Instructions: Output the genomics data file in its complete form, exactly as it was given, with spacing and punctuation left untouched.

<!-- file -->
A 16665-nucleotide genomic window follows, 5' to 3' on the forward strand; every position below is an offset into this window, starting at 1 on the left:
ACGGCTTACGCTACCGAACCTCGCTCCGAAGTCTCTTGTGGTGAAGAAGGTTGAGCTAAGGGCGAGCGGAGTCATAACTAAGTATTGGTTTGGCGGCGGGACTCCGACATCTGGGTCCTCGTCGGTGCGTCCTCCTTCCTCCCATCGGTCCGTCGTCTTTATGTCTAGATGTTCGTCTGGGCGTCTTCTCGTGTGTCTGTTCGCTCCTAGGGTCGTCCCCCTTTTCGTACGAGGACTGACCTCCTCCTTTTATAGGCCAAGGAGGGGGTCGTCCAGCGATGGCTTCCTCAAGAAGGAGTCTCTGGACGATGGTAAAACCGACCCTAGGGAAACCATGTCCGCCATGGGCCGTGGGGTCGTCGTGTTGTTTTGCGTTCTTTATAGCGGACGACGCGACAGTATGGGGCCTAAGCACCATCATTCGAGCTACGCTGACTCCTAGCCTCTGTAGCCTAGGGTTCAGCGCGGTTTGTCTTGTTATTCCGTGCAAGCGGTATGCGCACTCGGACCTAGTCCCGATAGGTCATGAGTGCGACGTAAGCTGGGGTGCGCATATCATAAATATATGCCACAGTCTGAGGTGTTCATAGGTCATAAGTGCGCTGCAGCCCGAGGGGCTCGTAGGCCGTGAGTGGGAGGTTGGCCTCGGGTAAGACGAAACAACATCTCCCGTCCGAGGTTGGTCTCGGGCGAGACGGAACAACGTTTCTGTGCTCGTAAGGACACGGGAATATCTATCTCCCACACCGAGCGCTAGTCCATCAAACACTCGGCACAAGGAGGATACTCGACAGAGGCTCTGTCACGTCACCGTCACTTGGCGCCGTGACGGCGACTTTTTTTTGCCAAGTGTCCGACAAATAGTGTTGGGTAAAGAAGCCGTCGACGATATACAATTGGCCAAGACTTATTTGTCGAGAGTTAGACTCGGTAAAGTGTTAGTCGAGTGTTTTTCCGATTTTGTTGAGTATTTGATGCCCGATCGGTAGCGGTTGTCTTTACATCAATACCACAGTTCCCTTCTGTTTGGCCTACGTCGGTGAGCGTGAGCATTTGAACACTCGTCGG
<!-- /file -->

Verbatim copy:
A 16665-nucleotide genomic window follows, 5' to 3' on the forward strand; every position below is an offset into this window, starting at 1 on the left:
ACGGCTTACGCTACCGAACCTCGCTCCGAAGTCTCTTGTGGTGAAGAAGGTTGAGCTAAGGGCGAGCGGAGTCATAACTAAGTATTGGTTTGGCGGCGGGACTCCGACATCTGGGTCCTCGTCGGTGCGTCCTCCTTCCTCCCATCGGTCCGTCGTCTTTATGTCTAGATGTTCGTCTGGGCGTCTTCTCGTGTGTCTGTTCGCTCCTAGGGTCGTCCCCCTTTTCGTACGAGGACTGACCTCCTCCTTTTATAGGCCAAGGAGGGGGTCGTCCAGCGATGGCTTCCTCAAGAAGGAGTCTCTGGACGATGGTAAAACCGACCCTAGGGAAACCATGTCCGCCATGGGCCGTGGGGTCGTCGTGTTGTTTTGCGTTCTTTATAGCGGACGACGCGACAGTATGGGGCCTAAGCACCATCATTCGAGCTACGCTGACTCCTAGCCTCTGTAGCCTAGGGTTCAGCGCGGTTTGTCTTGTTATTCCGTGCAAGCGGTATGCGCACTCGGACCTAGTCCCGATAGGTCATGAGTGCGACGTAAGCTGGGGTGCGCATATCATAAATATATGCCACAGTCTGAGGTGTTCATAGGTCATAAGTGCGCTGCAGCCCGAGGGGCTCGTAGGCCGTGAGTGGGAGGTTGGCCTCGGGTAAGACGAAACAACATCTCCCGTCCGAGGTTGGTCTCGGGCGAGACGGAACAACGTTTCTGTGCTCGTAAGGACACGGGAATATCTATCTCCCACACCGAGCGCTAGTCCATCAAACACTCGGCACAAGGAGGATACTCGACAGAGGCTCTGTCACGTCACCGTCACTTGGCGCCGTGACGGCGACTTTTTTTTGCCAAGTGTCCGACAAATAGTGTTGGGTAAAGAAGCCGTCGACGATATACAATTGGCCAAGACTTATTTGTCGAGAGTTAGACTCGGTAAAGTGTTAGTCGAGTGTTTTTCCGATTTTGTTGAGTATTTGATGCCCGATCGGTAGCGGTTGTCTTTACATCAATACCACAGTTCCCTTCTGTTTGGCCTACGTCGGTGAGCGTGAGCATTTGAACACTCGTCGG